New fermentation: The growth of breweries and distilleries in Durham

Darryl Russell, general manager of Weldon Mills Distillery, poses in front of distillery barrels at the brewery. (Photo by Cade Carlson.)

Monday, April 29, 2024

By Cade Carlson

The number of breweries in the United States more than tripled from 2012 to 2022, according to data from, and Durham has seen its fair share of that increase.

Darryl Russell never thought he’d be part of this trend.

Russell is the general manager of Weldon Mills Distillery, which is located on the corner of East Main and South Roxboro.

He is well-versed in the industry, getting his start as a bus boy at the Washington & Duke Inn as before moving to Austin, Texas and eventually getting back to his roots in Durham.

“I was eager to come back (to North Carolina),” Russell said. “I was slowly looking for another job, and I had something in mind kind of like fine dining.”

While Weldon Mills was not what he initially had in mind, it feels like he ended up right where he should be.  

“It’s been cool to see it grow to the potential that we all see it could be,” Russell said.

Russell said what makes Weldon Mills’ unique is its environment.

You won’t find giant TVs or outlets to charge your phones. You will hear smooth jazz and encounter board games if you want to interact with other customers.

“Most people describe this place as it’s ‘grown and sexy,’” Russell said. “Whether that’s the older generation who they like to spend their time mostly here, or the younger crowd starting to be more mature.”

Russell believes this mixture of age demographics has been a key factor in the recent popularity of the bar scene in downtown Durham.

“If we’re going pound for pound, Durham has some very slept-on places,” Russell said. “We’ve got anything you can think of.”

To attract customers, Weldon Mills has hosted Triangle Pop-Up events for artists in the area, biking groups in downtown Durham and charcuterie nights.

As breweries in Durham continue to grow, Russell said everyone is trying to find new ways to stand out.

Durty Bull Brewing Company, located between the Central Park District and Old Five Points in Durham, has been gaining some traction in Durham’s craft beer scene.

Matthews took over as taproom manager there around Thanksgiving.  

“That involves booking events, making sure everything is going well behind the bar,” said Matthews, who prefers to be referred to with the one name.

One of the more unique ways in which Durty Bull operates is its on-site events, meaning events held at locations other than the brewery that help promote the business.

“We’re about to do one at food truck rodeo,” Matthews said. “So, we try and get out and about in the community.”

Durty Bull keeps its drink lineup fresh by adapting to changes in consumer preferences – from  barrel-aged sours and lagers to hazy IPAs and smoothie seltzers – and working with other brands.

“Recently we did one when DSSOLVR opened up. We did a collab brew with them that was a lot of fun,” Matthews said. “There’s a lot of, like, knowledge trading back and forth.”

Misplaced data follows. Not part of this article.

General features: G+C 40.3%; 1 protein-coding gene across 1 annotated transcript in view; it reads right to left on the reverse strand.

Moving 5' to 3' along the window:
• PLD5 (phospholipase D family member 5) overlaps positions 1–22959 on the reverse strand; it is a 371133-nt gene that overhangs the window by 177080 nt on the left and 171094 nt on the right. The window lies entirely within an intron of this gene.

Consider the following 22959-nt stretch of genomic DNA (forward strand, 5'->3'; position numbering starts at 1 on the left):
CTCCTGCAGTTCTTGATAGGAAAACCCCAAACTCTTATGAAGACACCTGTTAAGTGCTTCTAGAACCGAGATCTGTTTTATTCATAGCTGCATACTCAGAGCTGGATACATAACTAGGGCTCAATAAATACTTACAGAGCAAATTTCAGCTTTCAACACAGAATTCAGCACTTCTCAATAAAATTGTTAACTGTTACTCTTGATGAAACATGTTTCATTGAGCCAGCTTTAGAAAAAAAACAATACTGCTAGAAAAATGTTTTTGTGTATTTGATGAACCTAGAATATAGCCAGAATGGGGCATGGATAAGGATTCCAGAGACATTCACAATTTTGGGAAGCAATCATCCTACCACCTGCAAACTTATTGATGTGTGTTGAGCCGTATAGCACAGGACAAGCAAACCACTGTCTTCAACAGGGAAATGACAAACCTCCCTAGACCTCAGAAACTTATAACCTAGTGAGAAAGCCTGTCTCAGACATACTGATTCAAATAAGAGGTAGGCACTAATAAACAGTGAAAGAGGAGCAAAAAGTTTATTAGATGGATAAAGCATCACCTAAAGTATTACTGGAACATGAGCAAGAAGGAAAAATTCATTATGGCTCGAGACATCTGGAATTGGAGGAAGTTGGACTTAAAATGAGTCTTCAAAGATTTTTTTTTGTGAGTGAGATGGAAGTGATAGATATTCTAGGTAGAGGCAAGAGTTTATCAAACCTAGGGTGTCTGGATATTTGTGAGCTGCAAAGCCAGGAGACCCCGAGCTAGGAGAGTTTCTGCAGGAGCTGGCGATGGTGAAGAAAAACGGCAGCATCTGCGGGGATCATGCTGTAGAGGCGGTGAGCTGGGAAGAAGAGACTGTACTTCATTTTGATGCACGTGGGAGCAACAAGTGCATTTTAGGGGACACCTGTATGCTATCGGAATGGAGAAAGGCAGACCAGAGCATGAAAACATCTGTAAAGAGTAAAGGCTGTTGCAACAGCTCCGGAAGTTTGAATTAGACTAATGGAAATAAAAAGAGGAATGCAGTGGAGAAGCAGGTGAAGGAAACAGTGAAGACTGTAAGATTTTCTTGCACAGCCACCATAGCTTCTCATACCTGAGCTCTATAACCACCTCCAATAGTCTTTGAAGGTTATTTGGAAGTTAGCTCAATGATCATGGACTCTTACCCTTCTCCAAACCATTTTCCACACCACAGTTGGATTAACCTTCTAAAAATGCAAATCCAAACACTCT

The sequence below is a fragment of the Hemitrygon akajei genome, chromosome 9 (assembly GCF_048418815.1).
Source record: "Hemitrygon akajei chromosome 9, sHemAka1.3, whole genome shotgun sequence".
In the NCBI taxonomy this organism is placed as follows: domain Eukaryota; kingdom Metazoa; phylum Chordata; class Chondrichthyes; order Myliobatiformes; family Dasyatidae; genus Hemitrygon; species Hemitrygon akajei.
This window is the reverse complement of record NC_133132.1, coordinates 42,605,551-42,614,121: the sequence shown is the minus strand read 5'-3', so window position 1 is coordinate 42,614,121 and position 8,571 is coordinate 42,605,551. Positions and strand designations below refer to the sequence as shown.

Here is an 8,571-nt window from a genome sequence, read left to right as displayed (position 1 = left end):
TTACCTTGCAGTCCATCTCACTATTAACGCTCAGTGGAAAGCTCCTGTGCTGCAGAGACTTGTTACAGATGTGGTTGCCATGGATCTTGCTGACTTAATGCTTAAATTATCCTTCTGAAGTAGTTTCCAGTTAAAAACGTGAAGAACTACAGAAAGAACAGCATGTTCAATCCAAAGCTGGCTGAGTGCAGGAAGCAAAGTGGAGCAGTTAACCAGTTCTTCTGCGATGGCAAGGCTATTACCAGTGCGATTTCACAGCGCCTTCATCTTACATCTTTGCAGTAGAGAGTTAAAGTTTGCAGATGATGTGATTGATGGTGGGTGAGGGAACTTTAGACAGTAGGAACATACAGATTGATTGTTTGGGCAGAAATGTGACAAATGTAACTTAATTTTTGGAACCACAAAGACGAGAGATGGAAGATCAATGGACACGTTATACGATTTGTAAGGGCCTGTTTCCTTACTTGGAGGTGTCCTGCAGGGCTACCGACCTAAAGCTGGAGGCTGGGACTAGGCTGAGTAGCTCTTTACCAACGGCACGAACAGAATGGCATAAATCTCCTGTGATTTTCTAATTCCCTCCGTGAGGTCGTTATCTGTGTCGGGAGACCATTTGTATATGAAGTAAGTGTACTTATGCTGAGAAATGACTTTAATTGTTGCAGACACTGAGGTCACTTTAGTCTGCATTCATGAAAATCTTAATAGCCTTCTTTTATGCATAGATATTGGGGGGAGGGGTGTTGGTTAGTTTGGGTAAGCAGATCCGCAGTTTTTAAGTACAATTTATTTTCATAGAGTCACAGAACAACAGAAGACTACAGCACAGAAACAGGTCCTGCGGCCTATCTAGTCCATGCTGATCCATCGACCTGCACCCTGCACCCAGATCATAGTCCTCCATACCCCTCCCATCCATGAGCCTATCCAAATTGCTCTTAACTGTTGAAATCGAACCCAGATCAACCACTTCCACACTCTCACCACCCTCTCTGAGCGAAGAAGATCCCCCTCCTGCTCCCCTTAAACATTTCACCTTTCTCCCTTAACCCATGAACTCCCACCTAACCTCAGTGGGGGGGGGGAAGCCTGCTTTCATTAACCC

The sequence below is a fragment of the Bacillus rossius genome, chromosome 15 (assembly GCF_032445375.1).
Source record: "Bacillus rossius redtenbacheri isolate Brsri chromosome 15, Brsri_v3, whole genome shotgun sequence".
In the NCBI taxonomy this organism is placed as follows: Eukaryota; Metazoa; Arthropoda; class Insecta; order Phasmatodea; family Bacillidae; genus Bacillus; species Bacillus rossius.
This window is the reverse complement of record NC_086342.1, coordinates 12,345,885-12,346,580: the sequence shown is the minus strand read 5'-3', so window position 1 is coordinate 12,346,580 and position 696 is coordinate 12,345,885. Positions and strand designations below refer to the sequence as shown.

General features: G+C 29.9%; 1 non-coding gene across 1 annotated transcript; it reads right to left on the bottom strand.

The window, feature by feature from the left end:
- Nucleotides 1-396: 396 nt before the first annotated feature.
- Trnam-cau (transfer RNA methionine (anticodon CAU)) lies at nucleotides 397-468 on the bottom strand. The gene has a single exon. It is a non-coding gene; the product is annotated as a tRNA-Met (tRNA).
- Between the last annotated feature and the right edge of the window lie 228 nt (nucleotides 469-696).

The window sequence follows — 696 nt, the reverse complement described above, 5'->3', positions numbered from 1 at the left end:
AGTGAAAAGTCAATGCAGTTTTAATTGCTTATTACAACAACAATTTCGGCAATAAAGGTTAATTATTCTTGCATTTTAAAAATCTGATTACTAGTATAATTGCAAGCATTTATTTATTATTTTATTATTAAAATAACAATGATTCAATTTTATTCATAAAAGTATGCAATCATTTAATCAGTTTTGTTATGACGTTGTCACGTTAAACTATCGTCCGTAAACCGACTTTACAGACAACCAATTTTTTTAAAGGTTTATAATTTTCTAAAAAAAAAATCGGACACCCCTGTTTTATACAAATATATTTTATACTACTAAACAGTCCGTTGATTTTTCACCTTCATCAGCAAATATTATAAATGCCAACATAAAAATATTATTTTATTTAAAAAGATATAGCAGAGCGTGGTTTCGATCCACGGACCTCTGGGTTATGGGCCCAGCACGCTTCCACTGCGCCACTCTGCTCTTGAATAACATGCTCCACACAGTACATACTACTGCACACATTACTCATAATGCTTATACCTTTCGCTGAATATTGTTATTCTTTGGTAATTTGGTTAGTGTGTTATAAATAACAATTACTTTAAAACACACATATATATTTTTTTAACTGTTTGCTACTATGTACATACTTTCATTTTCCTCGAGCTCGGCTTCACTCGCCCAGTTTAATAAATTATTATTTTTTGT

To get the word out about the business and upcoming events, Durty Bull works with Discover Durham, uses social media platforms and turns to the tried-and-true method of handing out flyers.

And while “you can still see the effects economically” of the pandemic, it is “definitely good to see an influx of more people who are going to come by and drink beer,” Matthews said of the still growing Durham area.

One business that has also benefitted from the area’s brewery growth is Hi-Wire Brewing.

Located off Taylor Street, the brewery is one of 12 locations in the United States and it was the first to open outside of Asheville.

Jessica Stroud, general manager of the Durham location, said working with the community is very important to the company.

“We host a lot of nonprofit nights here,” Stroud said. “Last month, we did one dollar of every one of our flagship beers donated to Perfectly Imperfect Pups, which is a local rescue that takes in special needs dogs.”

Hi-Wire has become an all-inclusive space that everyone can enjoy, according to Stroud, and she feels as if that is the most valuable thing that the establishment adds to the Durham community. Evidence of that is in the varying ages of the people – including some with young families – in the space on a recent Friday evening.

Some of that community feel is driven by special events such as Super Smash Brothers tournaments, but also because customers can grab food at nearby Cugino Forno and Two Roosters Ice Cream.

“We’ve got, like, a nice little community here of businesses, and we all try to uplift each other,” Stroud said.

Stroud also said customers’ demographics play a large role in how the business operates today and will operate in the near future.

“The people that drink craft beer, you know, they’re my age. They’re elder millennials,” Stroud said. “They have to have a space where they can come with their families and enjoy what they did when they were younger.”

Jessica Stroud, general Manager of Hi Wire in Durham, is holding a rescue puppy at a non-profit event this year. (Photo courtesy of Jessica Stroud.)